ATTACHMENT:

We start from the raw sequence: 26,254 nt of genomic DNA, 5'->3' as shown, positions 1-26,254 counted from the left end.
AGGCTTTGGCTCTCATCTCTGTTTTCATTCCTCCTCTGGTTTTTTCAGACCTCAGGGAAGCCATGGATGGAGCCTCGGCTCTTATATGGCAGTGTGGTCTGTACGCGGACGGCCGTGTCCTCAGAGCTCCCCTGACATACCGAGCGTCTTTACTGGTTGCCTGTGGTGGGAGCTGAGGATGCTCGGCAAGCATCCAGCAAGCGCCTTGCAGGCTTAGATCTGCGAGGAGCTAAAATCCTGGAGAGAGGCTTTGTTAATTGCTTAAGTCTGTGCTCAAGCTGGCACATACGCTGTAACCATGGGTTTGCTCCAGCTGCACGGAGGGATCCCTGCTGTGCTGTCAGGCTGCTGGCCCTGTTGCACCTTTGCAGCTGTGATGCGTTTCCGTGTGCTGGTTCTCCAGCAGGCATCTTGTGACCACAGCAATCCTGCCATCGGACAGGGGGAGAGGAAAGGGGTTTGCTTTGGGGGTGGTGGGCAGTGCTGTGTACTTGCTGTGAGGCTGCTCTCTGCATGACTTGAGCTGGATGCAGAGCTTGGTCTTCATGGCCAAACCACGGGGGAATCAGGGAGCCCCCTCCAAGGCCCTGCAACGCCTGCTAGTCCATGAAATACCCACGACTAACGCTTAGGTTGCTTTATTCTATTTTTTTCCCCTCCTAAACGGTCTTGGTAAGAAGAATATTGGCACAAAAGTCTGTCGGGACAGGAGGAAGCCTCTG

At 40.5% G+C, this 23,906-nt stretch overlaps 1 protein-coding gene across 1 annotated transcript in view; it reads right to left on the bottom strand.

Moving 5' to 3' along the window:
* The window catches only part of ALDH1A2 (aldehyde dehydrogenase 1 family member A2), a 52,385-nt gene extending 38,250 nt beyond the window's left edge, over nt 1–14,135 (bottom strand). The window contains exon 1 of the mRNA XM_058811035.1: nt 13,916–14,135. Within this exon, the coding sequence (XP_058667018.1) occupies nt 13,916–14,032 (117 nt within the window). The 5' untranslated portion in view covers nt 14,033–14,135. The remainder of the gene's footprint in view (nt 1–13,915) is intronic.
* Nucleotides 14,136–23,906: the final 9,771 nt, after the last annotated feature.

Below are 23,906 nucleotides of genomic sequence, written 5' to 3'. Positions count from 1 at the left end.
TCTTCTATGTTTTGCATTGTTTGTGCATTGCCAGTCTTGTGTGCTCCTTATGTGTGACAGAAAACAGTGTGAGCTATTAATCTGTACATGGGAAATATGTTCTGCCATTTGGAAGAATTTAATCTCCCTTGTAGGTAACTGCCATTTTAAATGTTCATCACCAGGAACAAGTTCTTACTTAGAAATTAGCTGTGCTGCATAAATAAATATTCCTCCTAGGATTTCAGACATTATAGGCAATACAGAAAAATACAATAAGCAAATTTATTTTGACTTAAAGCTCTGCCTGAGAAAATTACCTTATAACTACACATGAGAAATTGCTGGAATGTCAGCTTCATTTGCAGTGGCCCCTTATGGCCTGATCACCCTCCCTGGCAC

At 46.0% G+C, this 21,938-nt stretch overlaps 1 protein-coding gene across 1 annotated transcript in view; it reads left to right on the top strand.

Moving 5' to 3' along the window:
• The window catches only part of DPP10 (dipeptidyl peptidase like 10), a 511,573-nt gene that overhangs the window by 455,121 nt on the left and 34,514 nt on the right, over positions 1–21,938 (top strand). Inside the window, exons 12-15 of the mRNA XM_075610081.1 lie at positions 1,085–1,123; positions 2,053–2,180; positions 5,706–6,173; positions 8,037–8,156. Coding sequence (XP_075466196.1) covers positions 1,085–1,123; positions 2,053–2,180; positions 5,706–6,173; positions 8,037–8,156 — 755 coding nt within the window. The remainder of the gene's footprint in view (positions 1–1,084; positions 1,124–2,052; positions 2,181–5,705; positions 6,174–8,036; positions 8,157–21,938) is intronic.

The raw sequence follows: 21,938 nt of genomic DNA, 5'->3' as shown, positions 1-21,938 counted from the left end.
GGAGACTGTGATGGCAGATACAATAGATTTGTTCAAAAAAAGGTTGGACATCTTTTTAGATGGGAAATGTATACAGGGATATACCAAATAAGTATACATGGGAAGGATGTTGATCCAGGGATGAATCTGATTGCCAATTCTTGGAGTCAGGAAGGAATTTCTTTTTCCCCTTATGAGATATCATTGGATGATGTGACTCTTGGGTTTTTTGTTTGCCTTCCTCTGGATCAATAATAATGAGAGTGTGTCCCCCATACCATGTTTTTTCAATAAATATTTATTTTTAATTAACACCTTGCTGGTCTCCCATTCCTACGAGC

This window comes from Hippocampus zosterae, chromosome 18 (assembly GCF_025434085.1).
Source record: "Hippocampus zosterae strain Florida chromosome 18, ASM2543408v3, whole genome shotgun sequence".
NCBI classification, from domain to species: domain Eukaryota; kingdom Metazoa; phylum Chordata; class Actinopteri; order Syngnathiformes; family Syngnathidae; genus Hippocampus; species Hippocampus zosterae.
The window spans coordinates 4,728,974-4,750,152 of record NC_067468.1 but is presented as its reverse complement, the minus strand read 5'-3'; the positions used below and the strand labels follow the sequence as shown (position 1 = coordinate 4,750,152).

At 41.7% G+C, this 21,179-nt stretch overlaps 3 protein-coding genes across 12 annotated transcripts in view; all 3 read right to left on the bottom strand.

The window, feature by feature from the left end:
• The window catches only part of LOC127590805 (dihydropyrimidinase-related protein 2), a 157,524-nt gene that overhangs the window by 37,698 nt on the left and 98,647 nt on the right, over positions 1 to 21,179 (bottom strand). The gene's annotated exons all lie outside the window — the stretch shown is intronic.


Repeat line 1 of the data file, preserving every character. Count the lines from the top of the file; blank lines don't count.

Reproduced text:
We start from the raw sequence: 26,254 nt of genomic DNA, 5'->3' as shown, positions 1-26,254 counted from the left end.